July 29, 2010

Terrell T. “Red” Baker recently assumed the position of chair of the University of Kentucky Department of Forestry in the College of Agriculture.

Baker came to UK from New Mexico State University, where he served as professor and riparian management specialist, focusing on ecology and management of riparian areas, rangeland and woodlands. He also was the coordinator/director of the Range Improvement Task Force, which required a thorough understanding of public land policy and management. Both positions required him to develop close working relationships with representatives of the agricultural industry, conservation organizations and local, state and federal government officials.

“My time in New Mexico was very enriching,” he said. “It was an opportunity to grow and learn professionally, as well as personally.”

Baker, who spent his youth in Florida, North Carolina and Tennessee, received a bachelor’s degree in economics from The University of the South in Sewanee, Tn. After the realization that he should follow his passion into a career in forestry, he completed his master’s degree in forest resources at Clemson University and his doctorate in forest biology at Auburn University.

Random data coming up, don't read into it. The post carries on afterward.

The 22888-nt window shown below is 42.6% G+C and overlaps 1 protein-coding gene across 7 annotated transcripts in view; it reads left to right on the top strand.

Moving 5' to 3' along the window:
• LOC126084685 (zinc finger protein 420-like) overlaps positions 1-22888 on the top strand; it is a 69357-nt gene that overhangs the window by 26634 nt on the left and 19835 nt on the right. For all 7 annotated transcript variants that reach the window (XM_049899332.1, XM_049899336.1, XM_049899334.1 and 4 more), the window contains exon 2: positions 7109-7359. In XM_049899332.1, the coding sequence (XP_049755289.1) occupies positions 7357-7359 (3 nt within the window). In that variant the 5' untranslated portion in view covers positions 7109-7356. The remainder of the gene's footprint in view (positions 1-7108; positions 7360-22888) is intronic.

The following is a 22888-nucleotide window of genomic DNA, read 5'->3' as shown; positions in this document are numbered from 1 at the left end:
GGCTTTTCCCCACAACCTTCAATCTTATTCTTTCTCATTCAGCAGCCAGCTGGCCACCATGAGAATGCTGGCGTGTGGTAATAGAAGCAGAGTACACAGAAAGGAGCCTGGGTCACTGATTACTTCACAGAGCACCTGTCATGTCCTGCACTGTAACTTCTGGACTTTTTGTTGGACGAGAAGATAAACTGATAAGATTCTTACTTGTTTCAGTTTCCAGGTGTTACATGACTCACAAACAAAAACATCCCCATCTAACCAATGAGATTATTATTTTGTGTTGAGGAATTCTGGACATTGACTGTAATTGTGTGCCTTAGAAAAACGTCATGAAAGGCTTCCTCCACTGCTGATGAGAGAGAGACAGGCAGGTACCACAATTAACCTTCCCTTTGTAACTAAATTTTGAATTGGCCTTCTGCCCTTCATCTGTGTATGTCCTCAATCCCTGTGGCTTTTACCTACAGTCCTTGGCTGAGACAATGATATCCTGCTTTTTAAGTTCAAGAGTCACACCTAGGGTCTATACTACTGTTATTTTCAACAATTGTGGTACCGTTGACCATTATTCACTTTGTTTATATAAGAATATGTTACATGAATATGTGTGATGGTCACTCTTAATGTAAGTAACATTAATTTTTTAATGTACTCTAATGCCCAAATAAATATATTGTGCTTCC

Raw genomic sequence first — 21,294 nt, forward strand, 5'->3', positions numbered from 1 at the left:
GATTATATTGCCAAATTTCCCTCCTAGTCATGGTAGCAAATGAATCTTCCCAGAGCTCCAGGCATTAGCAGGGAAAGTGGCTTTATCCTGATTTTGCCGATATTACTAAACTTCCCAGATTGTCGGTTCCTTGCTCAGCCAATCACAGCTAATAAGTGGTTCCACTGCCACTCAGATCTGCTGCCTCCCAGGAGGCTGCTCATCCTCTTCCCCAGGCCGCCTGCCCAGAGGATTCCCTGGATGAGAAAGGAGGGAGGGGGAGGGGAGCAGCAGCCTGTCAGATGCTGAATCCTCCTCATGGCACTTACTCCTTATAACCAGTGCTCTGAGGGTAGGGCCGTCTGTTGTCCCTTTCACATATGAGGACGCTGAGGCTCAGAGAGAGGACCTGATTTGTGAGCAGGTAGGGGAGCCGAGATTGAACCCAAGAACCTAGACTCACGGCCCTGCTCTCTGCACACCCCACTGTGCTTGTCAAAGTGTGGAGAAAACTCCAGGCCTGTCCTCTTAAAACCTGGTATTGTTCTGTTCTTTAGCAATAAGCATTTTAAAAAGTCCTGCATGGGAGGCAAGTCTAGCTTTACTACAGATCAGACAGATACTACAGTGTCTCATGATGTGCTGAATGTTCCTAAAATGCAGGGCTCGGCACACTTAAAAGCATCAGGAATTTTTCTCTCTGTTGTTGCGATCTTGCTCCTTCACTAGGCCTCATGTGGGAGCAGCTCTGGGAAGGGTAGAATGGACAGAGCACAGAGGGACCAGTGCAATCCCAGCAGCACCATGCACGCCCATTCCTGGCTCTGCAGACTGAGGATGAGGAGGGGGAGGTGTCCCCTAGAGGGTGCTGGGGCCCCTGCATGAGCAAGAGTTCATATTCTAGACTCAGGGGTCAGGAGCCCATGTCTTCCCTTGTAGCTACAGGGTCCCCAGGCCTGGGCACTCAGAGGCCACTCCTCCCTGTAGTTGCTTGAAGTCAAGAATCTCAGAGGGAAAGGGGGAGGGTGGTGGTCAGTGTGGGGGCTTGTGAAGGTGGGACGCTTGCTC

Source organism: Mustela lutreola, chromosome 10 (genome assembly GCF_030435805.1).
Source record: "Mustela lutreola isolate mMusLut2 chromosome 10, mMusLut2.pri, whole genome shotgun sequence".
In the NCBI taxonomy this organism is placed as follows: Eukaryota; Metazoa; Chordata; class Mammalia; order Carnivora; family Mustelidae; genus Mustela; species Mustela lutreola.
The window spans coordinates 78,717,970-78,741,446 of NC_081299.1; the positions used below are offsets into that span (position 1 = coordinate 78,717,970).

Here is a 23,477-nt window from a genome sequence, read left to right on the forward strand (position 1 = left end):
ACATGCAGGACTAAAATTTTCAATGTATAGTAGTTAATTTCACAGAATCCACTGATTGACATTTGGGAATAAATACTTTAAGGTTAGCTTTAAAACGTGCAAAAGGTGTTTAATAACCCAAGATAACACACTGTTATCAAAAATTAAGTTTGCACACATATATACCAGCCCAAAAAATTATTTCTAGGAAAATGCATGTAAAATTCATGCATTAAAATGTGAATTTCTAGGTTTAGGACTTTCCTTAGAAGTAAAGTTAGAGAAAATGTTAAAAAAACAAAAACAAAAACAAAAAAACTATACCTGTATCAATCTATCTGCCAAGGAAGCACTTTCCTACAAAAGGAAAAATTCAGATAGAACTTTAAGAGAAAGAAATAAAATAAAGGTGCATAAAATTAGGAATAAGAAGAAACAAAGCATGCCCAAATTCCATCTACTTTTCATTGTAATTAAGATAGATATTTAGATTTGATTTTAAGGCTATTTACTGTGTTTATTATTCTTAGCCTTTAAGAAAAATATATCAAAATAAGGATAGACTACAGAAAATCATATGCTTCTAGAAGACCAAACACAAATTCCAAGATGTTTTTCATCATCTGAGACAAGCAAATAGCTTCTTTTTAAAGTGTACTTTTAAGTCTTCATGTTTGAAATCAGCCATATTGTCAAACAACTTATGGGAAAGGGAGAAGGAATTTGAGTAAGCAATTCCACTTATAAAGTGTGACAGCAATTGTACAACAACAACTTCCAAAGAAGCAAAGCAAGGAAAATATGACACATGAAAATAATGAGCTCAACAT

Baker’s wife, Mairead, was born and raised in Glasgow, so he has spent a great deal of time in Kentucky.

“I fell in love with Kentucky, and when the opportunity came up for us to come back here and interview, I was pretty excited,” he said. “The bones of this department are very strong. There’s a group of very motivated faculty and staff who are 100 percent committed to making good things happen. I view it as part of my job to help them do that, to help them be successful.”

Though on the surface, Kentucky and New Mexico may seem a world apart in their landscapes and natural resource management issues, Baker said people in both states rely heavily on their land grant universities.

“This department has a rich tradition serving the people of Kentucky through its land grant mission,” he said. “I want to do everything I can to help continue that tradition of serving the people, through our extension functions, our research functions and through our teaching mission.”

As he sees it, part of that job will require that he travel the state and establish relationships with its people—something he looks forward to doing. It’s just another way, Baker said, of following his passion.